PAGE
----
From Lewis’ Topographical Dictionary of Ireland â€“ 1837:
CULLYBACKEY, a village, in the parish of AHOGHILL, barony of LOWER TOOME, county of ANTRIM, and province of ULSTER, 8 miles (N. W.) from Ballymena; containing 235 inhabitants. This village, which is situated on the river Maine, contains about 50 houses, including a place of worship for Presbyterians. The manufacture of linen is extensively carried on, and a fair was formerly held for its sale. Cullybackey House was formerly the residence of John Dickey, Esq., by whom, in 1778, a corps was raised, called the Cullybackey volunteers; it is now the seat of John Dickey, Esq. Iron-works are said to have formerly existed here, and vitrified substances have been found.
The McCullough’s were born in the Northern Ireland town of Cullybackey which is within the borough of Ballymena in County Antrim.
The name Cullybackey has become so Anglicised as to render its interpretation difficult, sufficient of the original spelling remains to indicate that it is composed of two Irish words. There are at least two possible interpretations. “Cully” â€“ a derivative of “Coill” â€“ a woodland, and “Backey” a derivative “Beith” â€“ a Birch Tree, thus rendering the meaning of the name as “The Woodland of the Birch Trees”. There are numerous birch trees in the area and they form part of the original flora of the neighbourhood.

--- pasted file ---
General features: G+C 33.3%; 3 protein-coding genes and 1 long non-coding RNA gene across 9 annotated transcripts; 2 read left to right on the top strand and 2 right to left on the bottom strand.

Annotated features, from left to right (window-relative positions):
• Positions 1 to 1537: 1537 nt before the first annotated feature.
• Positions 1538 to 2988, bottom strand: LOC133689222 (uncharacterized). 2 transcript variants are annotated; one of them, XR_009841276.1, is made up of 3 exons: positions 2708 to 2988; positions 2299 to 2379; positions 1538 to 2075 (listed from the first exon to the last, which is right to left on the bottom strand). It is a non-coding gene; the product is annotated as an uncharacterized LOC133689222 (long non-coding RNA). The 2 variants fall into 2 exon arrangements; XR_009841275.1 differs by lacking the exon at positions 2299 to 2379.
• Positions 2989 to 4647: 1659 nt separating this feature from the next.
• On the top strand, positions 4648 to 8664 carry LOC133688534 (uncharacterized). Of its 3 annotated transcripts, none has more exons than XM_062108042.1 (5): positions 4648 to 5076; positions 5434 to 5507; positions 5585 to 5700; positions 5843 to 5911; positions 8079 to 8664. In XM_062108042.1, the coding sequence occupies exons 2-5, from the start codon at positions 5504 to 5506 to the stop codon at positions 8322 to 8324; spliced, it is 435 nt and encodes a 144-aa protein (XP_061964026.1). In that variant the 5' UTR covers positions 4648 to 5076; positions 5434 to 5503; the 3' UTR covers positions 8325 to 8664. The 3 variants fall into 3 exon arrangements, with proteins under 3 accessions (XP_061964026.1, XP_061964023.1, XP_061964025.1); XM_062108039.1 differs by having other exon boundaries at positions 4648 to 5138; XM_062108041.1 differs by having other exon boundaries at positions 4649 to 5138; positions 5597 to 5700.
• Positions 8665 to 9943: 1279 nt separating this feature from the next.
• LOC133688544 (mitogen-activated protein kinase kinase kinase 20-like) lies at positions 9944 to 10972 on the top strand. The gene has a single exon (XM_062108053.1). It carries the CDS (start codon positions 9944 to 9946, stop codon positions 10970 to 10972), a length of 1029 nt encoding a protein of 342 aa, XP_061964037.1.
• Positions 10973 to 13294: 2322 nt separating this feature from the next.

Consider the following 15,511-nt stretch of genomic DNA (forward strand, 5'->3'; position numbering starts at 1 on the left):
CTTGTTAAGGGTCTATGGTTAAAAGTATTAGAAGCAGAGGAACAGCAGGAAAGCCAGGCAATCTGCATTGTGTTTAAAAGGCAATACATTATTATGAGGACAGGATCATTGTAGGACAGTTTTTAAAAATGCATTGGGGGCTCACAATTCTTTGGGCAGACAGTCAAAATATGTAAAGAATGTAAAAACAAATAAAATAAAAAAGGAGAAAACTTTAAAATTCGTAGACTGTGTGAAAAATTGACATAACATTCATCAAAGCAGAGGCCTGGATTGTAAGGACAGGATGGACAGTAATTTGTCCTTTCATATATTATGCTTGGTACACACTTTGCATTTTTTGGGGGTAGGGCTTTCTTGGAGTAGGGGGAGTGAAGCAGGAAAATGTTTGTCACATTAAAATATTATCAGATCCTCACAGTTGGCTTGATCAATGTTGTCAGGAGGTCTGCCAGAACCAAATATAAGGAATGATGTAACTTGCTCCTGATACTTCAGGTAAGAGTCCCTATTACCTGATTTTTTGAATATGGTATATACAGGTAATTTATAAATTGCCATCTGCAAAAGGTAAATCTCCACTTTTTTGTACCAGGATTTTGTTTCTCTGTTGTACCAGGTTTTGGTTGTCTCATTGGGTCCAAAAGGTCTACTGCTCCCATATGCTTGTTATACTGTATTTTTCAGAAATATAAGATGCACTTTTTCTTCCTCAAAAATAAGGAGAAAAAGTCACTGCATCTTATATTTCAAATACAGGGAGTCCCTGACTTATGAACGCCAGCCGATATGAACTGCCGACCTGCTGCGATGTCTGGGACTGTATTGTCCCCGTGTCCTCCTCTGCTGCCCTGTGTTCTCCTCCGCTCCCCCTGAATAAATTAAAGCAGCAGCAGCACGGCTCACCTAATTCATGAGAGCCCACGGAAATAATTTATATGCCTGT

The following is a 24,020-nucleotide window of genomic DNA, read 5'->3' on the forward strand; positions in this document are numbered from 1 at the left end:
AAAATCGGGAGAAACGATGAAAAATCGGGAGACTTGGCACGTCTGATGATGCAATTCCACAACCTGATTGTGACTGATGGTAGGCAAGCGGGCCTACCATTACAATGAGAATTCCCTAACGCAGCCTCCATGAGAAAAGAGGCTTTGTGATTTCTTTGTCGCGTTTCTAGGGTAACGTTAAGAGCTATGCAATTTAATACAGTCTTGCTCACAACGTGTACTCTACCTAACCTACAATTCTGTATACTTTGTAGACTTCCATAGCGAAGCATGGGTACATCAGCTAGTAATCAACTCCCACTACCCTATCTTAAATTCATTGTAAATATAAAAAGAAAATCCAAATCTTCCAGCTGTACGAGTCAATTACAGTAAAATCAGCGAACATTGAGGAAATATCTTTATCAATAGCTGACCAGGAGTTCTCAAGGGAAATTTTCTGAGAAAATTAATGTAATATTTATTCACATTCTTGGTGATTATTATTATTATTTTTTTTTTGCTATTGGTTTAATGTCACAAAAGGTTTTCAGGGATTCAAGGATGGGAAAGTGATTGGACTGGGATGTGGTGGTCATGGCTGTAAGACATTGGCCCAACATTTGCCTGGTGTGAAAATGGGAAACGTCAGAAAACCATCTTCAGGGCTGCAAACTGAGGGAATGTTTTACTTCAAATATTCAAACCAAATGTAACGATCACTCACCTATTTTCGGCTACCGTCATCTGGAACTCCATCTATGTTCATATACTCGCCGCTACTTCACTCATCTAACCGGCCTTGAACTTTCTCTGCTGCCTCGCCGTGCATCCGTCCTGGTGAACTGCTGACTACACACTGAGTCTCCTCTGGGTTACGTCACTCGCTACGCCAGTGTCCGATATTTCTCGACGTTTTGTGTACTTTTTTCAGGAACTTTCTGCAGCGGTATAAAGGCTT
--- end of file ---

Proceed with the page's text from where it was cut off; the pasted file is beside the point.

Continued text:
Alternatively, “Cully” from “Coole” â€“ a corner and “Backey” from “Bac” â€“ a spade; “The Corner of The Spades”. There is a tradition that a forge for the manufacture of shods (plates for wooden spades) formerly stood on the site of the Cuningham Memorial Church, whose spire can be seen in the photo on the right. The spade maker obtained his fuel from the surrounding forest and his profession was highly regarded in the community. No doubt his forge by the riverside, because of its warmth and shelter, was the rendezvous of the locals and its name “Coolebac”, the Corner of the Spades, became applied to the cluster of habitations build up around it.
Cullybackey in the latter part of the 19th Century consisted principally of a single street â€“ Main Street. However, by the early 20th Century the spirit of enterprise saw the village expand and the formation of new streets. The village proper then extended from the bridge over the River Maine to the Railway Station.
Cunningham Memorial Church
The Cuningham Memorial Church was dedicated on 1 September 1881 and replaced the previous place of worship affectionately called the Sun-Dialed Meeting House. The architects were Young & MacKenzie of Belfast, while the builders were Hugh MacManus & Sons of Randalstown. The church cost Â£5,500 to build.